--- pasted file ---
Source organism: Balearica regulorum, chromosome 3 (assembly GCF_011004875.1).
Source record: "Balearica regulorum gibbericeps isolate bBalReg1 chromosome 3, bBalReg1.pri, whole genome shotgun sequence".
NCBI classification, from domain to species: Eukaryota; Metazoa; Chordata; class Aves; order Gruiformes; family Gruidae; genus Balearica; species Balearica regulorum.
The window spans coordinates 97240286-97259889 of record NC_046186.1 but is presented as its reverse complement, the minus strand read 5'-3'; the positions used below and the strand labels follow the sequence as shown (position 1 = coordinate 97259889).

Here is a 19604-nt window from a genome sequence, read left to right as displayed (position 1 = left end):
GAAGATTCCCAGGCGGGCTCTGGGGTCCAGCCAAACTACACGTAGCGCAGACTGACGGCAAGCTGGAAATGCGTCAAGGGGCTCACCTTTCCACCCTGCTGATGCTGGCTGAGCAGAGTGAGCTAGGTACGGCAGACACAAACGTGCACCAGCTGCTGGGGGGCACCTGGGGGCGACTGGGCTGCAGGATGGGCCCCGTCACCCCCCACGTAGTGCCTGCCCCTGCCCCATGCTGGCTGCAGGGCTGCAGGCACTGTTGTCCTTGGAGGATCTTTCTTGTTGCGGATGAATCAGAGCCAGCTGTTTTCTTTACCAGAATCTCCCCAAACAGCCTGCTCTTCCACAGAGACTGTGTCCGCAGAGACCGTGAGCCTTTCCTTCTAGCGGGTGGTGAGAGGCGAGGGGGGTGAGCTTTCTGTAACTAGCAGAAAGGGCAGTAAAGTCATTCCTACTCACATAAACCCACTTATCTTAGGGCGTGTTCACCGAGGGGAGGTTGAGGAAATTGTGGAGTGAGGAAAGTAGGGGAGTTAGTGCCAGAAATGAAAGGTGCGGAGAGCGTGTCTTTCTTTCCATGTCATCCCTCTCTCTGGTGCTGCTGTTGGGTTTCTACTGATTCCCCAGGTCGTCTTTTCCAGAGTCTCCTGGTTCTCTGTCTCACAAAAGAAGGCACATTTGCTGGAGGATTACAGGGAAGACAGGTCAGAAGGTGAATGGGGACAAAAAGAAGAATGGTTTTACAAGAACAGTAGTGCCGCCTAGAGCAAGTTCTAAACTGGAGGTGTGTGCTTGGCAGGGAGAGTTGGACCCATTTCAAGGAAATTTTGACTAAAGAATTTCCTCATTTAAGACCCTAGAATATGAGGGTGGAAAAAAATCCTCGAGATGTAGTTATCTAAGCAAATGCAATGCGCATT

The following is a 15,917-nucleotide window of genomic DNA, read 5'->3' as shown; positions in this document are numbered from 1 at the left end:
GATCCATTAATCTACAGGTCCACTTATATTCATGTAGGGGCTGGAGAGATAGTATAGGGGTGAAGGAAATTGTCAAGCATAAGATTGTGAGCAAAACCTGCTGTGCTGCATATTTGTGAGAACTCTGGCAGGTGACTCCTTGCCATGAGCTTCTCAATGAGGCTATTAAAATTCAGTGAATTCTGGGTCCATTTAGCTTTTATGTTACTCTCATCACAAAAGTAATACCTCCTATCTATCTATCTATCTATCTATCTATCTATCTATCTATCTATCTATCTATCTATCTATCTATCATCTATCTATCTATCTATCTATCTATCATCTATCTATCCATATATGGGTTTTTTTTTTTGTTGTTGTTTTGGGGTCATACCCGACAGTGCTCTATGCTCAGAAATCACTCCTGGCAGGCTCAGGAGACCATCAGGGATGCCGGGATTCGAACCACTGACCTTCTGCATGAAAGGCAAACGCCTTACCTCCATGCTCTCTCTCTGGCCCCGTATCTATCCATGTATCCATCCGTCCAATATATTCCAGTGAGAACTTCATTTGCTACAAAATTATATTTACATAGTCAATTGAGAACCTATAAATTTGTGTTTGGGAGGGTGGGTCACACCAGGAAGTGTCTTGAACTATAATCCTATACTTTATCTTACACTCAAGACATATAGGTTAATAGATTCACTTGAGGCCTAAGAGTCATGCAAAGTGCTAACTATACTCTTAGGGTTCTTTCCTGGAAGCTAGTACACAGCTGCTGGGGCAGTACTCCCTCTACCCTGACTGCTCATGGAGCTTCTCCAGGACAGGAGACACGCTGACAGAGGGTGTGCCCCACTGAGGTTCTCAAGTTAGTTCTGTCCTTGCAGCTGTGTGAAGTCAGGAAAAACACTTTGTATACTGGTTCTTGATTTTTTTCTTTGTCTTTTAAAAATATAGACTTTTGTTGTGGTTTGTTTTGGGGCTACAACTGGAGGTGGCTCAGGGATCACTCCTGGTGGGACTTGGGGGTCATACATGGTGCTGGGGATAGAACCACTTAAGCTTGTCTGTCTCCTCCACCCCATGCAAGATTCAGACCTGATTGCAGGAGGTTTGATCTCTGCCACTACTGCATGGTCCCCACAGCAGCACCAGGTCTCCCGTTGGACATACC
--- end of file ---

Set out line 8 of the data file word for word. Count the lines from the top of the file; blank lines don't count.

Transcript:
GATCCATTAATCTACAGGTCCACTTATATTCATGTAGGGGCTGGAGAGATAGTATAGGGGTGAAGGAAATTGTCAAGCATAAGATTGTGAGCAAAACCTGCTGTGCTGCATATTTGTGAGAACTCTGGCAGGTGACTCCTTGCCATGAGCTTCTCAATGAGGCTATTAAAATTCAGTGAATTCTGGGTCCATTTAGCTTTTATGTTACTCTCATCACAAAAGTAATACCTCCTATCTATCTATCTATCTATCTATCTATCTATCTATCTATCTATCTATCTATCTATCTATCTATCATCTATCTATCTATCTATCTATCTATCATCTATCTATCCATATATGGGTTTTTTTTTTTGTTGTTGTTTTGGGGTCATACCCGACAGTGCTCTATGCTCAGAAATCACTCCTGGCAGGCTCAGGAGACCATCAGGGATGCCGGGATTCGAACCACTGACCTTCTGCATGAAAGGCAAACGCCTTACCTCCATGCTCTCTCTCTGGCCCCGTATCTATCCATGTATCCATCCGTCCAATATATTCCAGTGAGAACTTCATTTGCTACAAAATTATATTTACATAGTCAATTGAGAACCTATAAATTTGTGTTTGGGAGGGTGGGTCACACCAGGAAGTGTCTTGAACTATAATCCTATACTTTATCTTACACTCAAGACATATAGGTTAATAGATTCACTTGAGGCCTAAGAGTCATGCAAAGTGCTAACTATACTCTTAGGGTTCTTTCCTGGAAGCTAGTACACAGCTGCTGGGGCAGTACTCCCTCTACCCTGACTGCTCATGGAGCTTCTCCAGGACAGGAGACACGCTGACAGAGGGTGTGCCCCACTGAGGTTCTCAAGTTAGTTCTGTCCTTGCAGCTGTGTGAAGTCAGGAAAAACACTTTGTATACTGGTTCTTGATTTTTTTCTTTGTCTTTTAAAAATATAGACTTTTGTTGTGGTTTGTTTTGGGGCTACAACTGGAGGTGGCTCAGGGATCACTCCTGGTGGGACTTGGGGGTCATACATGGTGCTGGGGATAGAACCACTTAAGCTTGTCTGTCTCCTCCACCCCATGCAAGATTCAGACCTGATTGCAGGAGGTTTGATCTCTGCCACTACTGCATGGTCCCCACAGCAGCACCAGGTCTCCCGTTGGACATACC